Like springtails, isopods (silver bugs) infest the houseplant soil and gardens and do not cause any damage to plant roots. They feed on leaf litter and prefer to live in moisture-rich soils because isopods breathe through gills. Hence, these silver bugs prefer to infest highly moist soils and can not withstand sun exposure. They appear as brown or silver bugs and are merely 1/8 to 1/2 in size with segmented bodies.
The most common tiny crustaceans visiting houseplants’ soil are sowbugs and pill bugs.
As isopods are harmless to plants but are aware, they start feeding on roots if they have rotted, and may lead to unhealthy plants.
Control Of Isopods
The management of the isopods is similar to the springtails because both infest the overly wet soils and love to feast on organic material. Here are the best approaches to keep these silver bugs away from garden and houseplant soil;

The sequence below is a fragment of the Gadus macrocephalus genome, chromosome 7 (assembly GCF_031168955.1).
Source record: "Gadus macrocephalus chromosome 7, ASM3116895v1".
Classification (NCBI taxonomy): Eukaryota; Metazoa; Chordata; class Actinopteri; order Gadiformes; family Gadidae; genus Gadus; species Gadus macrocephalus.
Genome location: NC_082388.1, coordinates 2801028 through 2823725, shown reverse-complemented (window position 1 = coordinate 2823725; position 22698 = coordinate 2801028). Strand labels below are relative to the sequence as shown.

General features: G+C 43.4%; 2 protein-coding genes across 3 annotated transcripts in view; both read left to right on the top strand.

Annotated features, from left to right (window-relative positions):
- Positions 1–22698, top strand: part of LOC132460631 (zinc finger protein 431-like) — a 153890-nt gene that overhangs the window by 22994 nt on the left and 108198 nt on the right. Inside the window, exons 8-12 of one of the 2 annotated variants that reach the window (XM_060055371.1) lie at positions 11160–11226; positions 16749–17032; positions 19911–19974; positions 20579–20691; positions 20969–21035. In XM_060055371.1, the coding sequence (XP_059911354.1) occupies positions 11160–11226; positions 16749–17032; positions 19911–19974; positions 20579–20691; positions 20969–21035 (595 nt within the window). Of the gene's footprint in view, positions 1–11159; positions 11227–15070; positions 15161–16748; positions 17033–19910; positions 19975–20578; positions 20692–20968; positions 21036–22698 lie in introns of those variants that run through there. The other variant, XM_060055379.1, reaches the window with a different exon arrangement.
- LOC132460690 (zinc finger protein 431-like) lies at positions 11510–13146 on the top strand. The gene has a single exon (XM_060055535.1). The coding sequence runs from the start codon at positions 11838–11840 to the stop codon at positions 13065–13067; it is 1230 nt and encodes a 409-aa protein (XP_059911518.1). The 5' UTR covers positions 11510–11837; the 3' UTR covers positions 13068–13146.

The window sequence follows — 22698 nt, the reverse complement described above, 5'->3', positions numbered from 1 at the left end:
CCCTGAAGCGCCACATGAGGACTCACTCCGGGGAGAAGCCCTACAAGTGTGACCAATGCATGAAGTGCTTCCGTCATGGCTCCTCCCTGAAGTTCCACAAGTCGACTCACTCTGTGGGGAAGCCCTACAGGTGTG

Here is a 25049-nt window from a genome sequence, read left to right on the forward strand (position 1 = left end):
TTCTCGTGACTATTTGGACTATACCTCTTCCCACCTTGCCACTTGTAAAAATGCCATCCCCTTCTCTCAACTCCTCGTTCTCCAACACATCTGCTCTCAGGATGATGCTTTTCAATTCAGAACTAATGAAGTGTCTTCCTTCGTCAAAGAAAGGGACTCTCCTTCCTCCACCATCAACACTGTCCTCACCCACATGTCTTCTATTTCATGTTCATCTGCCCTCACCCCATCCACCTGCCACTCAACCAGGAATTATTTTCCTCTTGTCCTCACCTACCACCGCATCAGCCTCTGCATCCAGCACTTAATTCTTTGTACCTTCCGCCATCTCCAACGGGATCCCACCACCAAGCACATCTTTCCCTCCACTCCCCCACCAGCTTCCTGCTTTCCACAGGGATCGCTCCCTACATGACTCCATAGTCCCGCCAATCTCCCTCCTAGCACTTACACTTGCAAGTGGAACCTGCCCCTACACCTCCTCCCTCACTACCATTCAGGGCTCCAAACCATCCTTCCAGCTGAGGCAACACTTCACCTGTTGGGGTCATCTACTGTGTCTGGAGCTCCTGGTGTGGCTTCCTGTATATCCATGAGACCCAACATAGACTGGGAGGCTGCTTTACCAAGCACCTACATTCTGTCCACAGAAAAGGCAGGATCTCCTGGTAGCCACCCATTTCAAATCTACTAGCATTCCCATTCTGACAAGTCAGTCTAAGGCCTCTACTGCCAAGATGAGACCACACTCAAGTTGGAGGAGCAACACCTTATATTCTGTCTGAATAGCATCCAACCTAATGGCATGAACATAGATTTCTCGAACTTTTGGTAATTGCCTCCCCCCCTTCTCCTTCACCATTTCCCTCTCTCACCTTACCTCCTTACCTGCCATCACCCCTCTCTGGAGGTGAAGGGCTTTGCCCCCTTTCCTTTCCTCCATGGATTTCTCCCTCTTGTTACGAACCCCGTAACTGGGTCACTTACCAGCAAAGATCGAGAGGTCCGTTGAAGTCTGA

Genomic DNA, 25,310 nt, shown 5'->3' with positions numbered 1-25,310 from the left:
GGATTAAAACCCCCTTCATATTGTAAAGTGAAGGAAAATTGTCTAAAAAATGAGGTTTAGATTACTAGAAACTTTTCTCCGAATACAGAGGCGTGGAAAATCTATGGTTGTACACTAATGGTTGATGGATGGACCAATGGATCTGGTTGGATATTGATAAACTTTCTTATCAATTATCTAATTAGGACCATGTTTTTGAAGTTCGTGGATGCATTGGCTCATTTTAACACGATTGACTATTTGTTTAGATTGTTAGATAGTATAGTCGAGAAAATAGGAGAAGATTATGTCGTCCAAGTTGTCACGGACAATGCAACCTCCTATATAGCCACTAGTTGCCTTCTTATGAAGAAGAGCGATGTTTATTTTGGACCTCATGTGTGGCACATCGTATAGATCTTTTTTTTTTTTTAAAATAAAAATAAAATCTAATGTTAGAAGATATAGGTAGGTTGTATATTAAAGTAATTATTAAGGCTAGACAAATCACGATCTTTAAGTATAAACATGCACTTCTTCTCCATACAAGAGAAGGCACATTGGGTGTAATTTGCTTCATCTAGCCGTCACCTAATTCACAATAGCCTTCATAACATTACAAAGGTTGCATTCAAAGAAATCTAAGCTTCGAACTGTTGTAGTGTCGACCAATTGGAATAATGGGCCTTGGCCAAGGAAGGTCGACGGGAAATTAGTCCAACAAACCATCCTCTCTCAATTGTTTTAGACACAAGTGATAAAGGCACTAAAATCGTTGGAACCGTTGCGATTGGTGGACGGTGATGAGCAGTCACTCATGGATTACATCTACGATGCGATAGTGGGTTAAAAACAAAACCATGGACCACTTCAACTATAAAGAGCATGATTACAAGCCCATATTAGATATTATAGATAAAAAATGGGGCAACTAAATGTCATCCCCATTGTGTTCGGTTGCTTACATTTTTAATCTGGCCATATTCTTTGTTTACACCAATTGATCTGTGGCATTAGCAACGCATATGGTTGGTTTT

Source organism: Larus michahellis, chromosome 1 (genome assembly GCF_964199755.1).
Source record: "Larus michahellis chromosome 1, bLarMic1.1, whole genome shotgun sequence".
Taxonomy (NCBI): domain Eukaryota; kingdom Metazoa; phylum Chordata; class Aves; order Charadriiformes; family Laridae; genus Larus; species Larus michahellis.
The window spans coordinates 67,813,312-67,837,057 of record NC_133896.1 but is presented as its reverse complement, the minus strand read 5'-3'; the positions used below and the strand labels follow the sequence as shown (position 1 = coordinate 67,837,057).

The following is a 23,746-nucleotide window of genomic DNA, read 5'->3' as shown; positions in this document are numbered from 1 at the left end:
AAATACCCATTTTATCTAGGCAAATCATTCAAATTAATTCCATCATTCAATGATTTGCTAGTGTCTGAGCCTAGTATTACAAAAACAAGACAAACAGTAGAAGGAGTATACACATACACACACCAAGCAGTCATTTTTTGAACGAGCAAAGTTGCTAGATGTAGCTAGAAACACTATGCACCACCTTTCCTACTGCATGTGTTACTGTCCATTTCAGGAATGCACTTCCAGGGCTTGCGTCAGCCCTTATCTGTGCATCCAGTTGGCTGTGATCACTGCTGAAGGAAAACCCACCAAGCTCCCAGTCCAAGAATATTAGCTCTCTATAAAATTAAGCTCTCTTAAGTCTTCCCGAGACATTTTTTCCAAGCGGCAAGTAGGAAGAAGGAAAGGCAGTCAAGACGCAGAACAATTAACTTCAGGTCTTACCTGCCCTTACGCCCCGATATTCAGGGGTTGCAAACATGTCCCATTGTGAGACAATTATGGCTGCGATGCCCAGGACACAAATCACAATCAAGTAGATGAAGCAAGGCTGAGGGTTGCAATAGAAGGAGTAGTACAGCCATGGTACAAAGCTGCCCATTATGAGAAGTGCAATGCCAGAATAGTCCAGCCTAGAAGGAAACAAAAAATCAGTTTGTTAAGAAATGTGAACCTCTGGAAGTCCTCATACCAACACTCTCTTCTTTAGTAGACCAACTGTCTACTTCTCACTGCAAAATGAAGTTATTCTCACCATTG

- Avoid overwatering your potted plants, and let the soil dry completely before the next watering.
- Plant your houseplants in pots with enough drainage holes so that excess water drains out quickly and does not create soggy soil conditions.
- Apply soapy water spray to discourage infestations.
- Avoid using organic mulch or black plastic if your vegetable garden has mild isopod infestations. This black plastic as mulch will heat the soils to unbearable temperatures for isopods.
- For your garden and houseplants, devise a proper watering schedule to reduce soil moisture and avoid infestations.
Related: How To Get Rid Of Whiteflies On Houseplants For Good?
Sulfur Plant-based Fungicides
|This fine granular powder is effective against soil mites and other silver bugs in houseplant soil.|